Penis Fracture: What to Do about a Broken Penis

Mary Lucas, RN

Medically reviewed by Mary Lucas, RN

Written by Our Editorial Team

Last updated 12/09/2020

Seeking medical advice for sexual health concerns can be hard. But there’s nothing quite as motivating as excruciating pain, especially in your penis. 

A big part of men’s health is sexual health. It’s not only physical, it’s mental and emotional. And something like a penile injury can do a number on how you feel overall. 

Broken penises are uncommon. But they do happen. And delaying treatment can only lead to long lasting complications. 

What Is a Broken Penis? 

Sure, your penis doesn’t have a bone in it, so it’s a little misleading to call it a penile fracture. But the fact that you may hear a snap or popping sound when this injury occurs, makes the terms “broken” and “fractured” seem appropriate.

A broken penis results from the penis suffering blunt trauma while erect. Non-erect or flaccid penises bend; hard ones shouldn’t.

The actual injury is a tear or rupture in the tunica albuginea. This is the sheath that surrounds the corpora cavernosa, or cylinders of the penis which fill with blood and engorge when the penis is erect. 

As a penis becomes erect, the tunica albuginea stretches and thins. This thinning paired with the intense pressure of blood flow within makes the erect penis a fragile thing.

Ultimately, the break or fracture affects the tunica albuginea, the corpus cavernosum and possibly the corpus spongiosum and urethra, and you’re left in a world of pain and a rapid loss of erection.

Penile fractures are pretty rare. One estimate suggests a U.S. national incidence of 1.02 for every 100,000 men per year, or roughly 8,000 emergency department visits for a broken penis each year. No matter the rarity, you don’t want to be that 1.02 guy. 

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How Do You “Break” a Penis?

The penis has to be hard to suffer a break. And when are penises most often hard? During sex. Well, we hope so anyways. 

Penis injuries including penile fractures are most common during sex. And among those sexual injuries, it’s most likely to occur when the penis slips out of its intended space and thrusts against the perineum (space between the groin and anus) or the pubic bone. 

Your partner would feel it, you would feel it and no one would enjoy it happening. 

However, sexual intercourse isn’t the only time you can break your penis. You could suffer a penile fracture during masturbation, rolling over in the night on an erect penis or trying to force an erect penis to become flaccid (known as detumescence). 

According to literature, some Middle Eastern cultures practice something known as Taqaandan, which can lead to a broken penis. 

Taqaandan is the practice of “kneading and snapping” an erect penis to get it to go limp in situations where you don’t want to be seen with a boner. 

Handy, right? 

Handy, but dangerous, and a common cause of fracture of the penis. One study from Iran found that as many as 76 percent of men who practice this erection control suffer a penile fracture because of it.

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Penile Fracture: Treatments and Recovery 

A penis fracture is generally an emergency situation. If you believe you’ve broken your penis, go to an emergency room.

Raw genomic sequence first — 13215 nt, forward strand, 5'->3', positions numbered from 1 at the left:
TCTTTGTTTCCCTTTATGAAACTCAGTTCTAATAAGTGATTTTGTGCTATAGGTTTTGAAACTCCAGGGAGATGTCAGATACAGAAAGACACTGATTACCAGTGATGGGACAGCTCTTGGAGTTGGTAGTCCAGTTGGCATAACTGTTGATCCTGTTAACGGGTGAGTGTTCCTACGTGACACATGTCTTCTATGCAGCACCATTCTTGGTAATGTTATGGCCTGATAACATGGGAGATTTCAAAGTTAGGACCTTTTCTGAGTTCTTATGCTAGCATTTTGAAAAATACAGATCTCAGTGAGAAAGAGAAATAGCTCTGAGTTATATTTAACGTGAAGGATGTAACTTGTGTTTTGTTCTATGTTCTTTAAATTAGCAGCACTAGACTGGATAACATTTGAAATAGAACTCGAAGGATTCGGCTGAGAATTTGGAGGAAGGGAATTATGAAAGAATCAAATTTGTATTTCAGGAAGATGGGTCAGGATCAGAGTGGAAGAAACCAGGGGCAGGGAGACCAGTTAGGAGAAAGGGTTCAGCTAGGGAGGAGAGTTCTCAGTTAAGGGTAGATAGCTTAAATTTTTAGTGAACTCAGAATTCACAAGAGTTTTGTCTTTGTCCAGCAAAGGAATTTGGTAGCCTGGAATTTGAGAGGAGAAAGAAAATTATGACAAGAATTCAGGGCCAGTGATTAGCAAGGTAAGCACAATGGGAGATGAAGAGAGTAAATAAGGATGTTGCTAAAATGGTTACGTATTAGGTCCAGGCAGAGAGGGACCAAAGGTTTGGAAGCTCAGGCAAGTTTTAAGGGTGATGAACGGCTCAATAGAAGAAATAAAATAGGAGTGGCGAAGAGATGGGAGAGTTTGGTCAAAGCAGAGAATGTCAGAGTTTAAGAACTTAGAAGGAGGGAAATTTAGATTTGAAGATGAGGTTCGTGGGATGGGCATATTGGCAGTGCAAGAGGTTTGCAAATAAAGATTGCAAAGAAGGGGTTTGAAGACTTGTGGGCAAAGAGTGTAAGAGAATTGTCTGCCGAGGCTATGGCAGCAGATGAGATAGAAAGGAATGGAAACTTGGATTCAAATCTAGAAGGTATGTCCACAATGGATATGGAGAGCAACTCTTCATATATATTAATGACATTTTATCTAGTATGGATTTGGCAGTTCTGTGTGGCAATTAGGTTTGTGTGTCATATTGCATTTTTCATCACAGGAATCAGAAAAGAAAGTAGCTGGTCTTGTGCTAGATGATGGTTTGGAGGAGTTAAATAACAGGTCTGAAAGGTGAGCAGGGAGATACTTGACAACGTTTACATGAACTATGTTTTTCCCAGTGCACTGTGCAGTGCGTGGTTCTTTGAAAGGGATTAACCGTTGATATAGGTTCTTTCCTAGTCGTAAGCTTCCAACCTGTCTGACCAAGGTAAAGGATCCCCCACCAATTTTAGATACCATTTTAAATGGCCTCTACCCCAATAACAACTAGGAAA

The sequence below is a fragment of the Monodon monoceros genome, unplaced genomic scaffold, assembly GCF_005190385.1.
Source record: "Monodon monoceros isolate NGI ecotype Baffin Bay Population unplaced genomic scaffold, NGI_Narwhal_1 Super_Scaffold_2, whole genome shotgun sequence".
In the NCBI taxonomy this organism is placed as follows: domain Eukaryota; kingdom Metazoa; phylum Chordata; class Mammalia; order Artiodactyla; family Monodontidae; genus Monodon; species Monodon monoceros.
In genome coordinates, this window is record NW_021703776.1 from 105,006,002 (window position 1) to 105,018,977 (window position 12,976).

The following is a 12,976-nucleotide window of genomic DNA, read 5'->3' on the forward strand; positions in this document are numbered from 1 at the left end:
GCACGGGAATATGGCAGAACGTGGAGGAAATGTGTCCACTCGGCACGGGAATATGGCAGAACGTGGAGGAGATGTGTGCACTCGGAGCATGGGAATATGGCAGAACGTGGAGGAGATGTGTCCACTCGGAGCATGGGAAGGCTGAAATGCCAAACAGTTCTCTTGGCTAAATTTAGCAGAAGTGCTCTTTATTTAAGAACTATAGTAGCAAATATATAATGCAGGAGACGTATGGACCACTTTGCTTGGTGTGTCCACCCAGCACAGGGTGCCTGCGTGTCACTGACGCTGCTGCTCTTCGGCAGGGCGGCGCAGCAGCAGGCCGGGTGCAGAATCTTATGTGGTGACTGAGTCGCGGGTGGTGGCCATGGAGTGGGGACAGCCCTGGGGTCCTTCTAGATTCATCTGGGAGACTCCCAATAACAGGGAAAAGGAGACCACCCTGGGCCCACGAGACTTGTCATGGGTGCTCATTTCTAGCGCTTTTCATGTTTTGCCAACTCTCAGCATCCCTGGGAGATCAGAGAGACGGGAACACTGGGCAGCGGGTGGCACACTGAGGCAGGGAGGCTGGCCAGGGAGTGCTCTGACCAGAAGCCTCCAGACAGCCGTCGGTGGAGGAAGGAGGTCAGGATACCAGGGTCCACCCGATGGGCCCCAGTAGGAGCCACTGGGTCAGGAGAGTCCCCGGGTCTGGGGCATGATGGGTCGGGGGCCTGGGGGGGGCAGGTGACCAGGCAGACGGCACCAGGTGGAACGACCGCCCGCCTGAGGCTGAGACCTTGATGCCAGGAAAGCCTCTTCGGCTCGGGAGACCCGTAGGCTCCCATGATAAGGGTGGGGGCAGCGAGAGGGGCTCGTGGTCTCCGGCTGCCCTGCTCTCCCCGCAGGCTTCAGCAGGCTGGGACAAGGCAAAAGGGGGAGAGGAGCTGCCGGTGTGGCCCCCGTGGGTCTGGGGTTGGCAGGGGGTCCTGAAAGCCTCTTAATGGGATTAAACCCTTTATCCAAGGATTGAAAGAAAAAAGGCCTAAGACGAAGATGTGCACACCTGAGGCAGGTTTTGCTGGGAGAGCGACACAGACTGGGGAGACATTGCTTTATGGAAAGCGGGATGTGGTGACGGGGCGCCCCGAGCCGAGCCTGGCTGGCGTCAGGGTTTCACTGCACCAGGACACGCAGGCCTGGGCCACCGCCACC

You likely don’t need anyone to tell you this, as the injury results in considerable pain. 

And you shouldn’t be too embarrassed — as many as 8,000 other men in the U.S. are seen in emergency departments each year for this very reason.

However, if you’re not experiencing any swelling, discoloration or bruising (hematoma), you may only be suffering from “mild buckling trauma” and not an actual break.

These symptoms are signs  of a tear. Without them, there is generally no major impact to the penis’ structure.

If you do end up in the emergency department, the medical team will likely contact the urologist on call for a consult. 

You may have an MRI (magnetic resonance imaging) to confirm the rupture and could undergo surgery right away. 

Surgical repair of a torn tunica albuginea involves making an incision in the skin, pulling it back and using absorbable sutures (stitches) to repair the tear and close the skin back up. 

If you wait to seek treatment — whether for days or years after your injury — surgery isn’t a sure thing. 

Days later, the same procedure may be possible. But if you wait too long and the fracture is healed without surgical repair, you could be left dealing with the long-term complications.

Long-term complications associated with an untreated broken penis include a penile bend or curvature, painful erections and erectile dysfunction. 

Also, the fear of injuring yourself again can cause anxiety.

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Don’t Fracture Your Penis Again 

If you ever break your penis, the thought of it recurring could be enough to make you swear off sex. Well, maybe not quite. But more than likely, every move will be more cautious, even in the heat of the moment. 

It’s believed penile fractures are more common when the woman is on top. So if your penis slips, everyone should stop moving to ensure correct positioning before proceeding. 

And if you are dealing with anxiety after suffering a penis injury, talk to your partner about it. Counseling might also be a good option if you find your anxiety doesn’t subside.

This article is for informational purposes only and does not constitute medical advice. The information contained herein is not a substitute for and should never be relied upon for professional medical advice. Always talk to your doctor about the risks and benefits of any treatment. Learn more about our editorial standards here.